M.A. with history of medicine specialization1: Students can apply up to 6 credits from previous professional advanced degree work in one of the health professions toward the M.A. degree. No credits earned more than five years before admission to the M.A. program may be used. No credits carrying a grade below B are transferable.

UW–Madison Undergraduate

No credits from a previous undergraduate degree are allowed to count toward our graduate degree.

UW–Madison University Special

M.A.: With program approval, students are allowed to count up to 9 credits of coursework numbered 300 or above taken as a UW–Madison University Special student. Coursework earned five or more years prior to admission to a master’s degree is not allowed to satisfy requirements. No credits carrying a grade below B are transferable.

M.A. with history of medicine specialization1: No credits taken as a UW–Madison University Special student are allowed to count toward the degree.

Probation

The Graduate School regularly reviews the record of any student who earned grades of BC, C, D, F, or Incomplete in a graduate course (300 or above), or grade of U in research credits. This review could result in academic probation with a hold on future enrollment or in being suspended from the Graduate School.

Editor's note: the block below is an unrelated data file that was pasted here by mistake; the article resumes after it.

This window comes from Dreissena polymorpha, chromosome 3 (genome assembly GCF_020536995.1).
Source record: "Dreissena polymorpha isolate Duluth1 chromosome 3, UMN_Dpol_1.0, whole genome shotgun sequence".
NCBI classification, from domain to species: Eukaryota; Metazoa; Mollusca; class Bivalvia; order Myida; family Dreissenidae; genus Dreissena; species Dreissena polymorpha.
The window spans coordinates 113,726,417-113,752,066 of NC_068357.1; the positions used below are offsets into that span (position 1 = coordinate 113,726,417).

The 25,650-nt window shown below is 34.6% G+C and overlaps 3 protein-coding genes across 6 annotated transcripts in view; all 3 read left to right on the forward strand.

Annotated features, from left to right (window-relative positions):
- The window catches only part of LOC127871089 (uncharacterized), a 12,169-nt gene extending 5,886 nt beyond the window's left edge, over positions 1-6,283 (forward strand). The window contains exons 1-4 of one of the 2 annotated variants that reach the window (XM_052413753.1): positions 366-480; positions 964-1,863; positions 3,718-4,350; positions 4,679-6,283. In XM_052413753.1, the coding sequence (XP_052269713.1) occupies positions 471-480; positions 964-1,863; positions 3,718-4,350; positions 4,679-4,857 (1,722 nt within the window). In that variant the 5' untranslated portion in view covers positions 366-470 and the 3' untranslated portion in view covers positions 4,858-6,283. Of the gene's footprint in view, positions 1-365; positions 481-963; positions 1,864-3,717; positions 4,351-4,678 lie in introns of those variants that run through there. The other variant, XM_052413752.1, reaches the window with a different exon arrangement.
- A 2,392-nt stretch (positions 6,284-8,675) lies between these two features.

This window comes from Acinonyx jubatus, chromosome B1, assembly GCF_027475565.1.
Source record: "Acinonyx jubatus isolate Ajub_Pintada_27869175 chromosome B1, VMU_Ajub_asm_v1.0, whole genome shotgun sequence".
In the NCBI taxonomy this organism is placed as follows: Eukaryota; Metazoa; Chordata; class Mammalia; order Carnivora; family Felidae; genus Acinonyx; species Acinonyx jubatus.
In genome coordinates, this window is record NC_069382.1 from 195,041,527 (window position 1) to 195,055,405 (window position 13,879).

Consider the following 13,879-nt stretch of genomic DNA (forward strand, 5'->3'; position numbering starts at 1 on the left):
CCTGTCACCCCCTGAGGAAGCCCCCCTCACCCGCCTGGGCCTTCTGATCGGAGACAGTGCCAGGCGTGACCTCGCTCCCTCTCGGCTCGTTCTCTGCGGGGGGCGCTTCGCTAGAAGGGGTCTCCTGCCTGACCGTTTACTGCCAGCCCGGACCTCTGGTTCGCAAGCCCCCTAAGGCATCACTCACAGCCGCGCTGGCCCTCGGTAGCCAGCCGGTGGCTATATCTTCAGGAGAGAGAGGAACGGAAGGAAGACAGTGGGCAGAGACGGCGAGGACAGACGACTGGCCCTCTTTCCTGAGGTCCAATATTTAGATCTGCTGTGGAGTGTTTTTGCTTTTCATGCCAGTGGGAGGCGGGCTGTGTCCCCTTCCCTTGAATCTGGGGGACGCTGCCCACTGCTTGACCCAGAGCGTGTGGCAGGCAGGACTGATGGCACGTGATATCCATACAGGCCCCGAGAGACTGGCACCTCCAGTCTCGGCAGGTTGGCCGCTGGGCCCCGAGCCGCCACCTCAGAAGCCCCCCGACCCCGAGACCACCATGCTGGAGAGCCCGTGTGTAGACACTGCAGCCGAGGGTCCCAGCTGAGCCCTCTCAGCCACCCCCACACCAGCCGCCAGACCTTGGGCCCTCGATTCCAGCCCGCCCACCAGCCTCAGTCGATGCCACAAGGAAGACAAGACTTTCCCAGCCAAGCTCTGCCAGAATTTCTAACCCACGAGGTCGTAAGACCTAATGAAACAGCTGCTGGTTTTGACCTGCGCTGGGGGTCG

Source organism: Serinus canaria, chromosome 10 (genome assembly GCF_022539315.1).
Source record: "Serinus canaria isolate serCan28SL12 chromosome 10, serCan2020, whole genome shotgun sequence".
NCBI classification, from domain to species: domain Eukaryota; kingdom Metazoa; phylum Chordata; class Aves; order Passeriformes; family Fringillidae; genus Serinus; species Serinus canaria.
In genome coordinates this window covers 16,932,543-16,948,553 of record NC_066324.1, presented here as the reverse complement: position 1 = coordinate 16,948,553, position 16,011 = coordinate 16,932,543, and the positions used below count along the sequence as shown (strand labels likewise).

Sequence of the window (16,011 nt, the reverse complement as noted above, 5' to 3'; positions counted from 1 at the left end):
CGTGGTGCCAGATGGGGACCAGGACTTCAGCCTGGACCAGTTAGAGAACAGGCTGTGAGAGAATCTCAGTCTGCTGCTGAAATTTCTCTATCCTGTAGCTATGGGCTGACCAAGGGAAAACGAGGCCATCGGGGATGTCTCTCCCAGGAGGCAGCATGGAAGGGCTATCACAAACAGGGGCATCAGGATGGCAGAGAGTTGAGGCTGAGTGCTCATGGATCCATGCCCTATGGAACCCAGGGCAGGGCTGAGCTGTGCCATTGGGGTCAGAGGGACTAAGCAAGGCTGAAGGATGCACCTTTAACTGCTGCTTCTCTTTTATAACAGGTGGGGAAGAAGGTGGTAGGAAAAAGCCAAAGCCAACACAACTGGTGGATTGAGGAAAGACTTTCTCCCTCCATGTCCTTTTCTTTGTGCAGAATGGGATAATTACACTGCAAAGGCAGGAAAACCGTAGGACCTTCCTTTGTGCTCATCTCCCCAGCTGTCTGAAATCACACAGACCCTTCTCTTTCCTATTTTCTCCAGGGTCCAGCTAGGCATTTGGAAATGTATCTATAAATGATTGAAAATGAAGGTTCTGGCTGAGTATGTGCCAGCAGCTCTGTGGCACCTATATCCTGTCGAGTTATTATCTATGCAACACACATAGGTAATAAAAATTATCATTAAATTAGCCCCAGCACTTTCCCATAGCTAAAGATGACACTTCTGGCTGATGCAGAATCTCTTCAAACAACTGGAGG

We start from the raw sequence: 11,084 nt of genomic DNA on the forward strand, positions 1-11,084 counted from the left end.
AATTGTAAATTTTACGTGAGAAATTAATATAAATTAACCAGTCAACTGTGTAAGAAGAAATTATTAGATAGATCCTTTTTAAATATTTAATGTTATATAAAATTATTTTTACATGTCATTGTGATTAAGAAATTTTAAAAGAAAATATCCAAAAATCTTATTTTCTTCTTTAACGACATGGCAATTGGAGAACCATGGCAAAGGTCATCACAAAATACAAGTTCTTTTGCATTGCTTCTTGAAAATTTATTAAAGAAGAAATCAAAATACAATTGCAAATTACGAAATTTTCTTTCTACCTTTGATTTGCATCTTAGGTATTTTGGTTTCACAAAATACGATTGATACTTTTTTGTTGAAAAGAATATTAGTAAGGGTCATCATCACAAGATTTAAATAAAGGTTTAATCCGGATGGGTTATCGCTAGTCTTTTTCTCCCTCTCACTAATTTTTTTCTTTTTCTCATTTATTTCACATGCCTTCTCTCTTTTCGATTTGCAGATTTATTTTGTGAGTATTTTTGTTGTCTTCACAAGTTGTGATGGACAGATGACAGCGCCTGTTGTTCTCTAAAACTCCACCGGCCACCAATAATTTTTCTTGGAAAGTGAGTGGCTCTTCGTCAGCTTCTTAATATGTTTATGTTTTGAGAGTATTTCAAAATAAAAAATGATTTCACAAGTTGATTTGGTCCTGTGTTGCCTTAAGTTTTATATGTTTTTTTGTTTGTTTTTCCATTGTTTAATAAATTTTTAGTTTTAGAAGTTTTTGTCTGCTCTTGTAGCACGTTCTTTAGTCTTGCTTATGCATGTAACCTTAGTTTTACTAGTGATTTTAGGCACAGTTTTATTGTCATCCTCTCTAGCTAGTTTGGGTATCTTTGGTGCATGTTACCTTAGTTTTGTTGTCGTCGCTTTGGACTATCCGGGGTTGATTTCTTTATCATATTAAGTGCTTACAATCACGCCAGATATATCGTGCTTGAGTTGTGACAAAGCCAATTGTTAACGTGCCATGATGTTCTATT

ADVISOR / COMMITTEE

Every graduate student is required to have an advisor. An advisor is a faculty member, or sometimes a committee of advisors, from the major department responsible for providing advice regarding graduate studies. To ensure that students are making satisfactory progress toward a degree, the Graduate School expects them to meet with their advisor on a regular basis. Students can be suspended from the Graduate School if they do not have an advisor. 

CREDITS PER TERM ALLOWED

15 credits

Time Constraints

Master’s degree students who have been absent for five or more consecutive years lose all credits that they have earned before their absence. Individual programs may count the coursework students completed prior to their absence for meeting program requirements; that coursework may not count toward Graduate School credit requirements.

Other

Part time enrollment is permitted, full time preferred.

Graduate School Resources

Take advantage of the Graduate School's professional development resources to build skills, thrive academically, and launch your career. 

Program Resources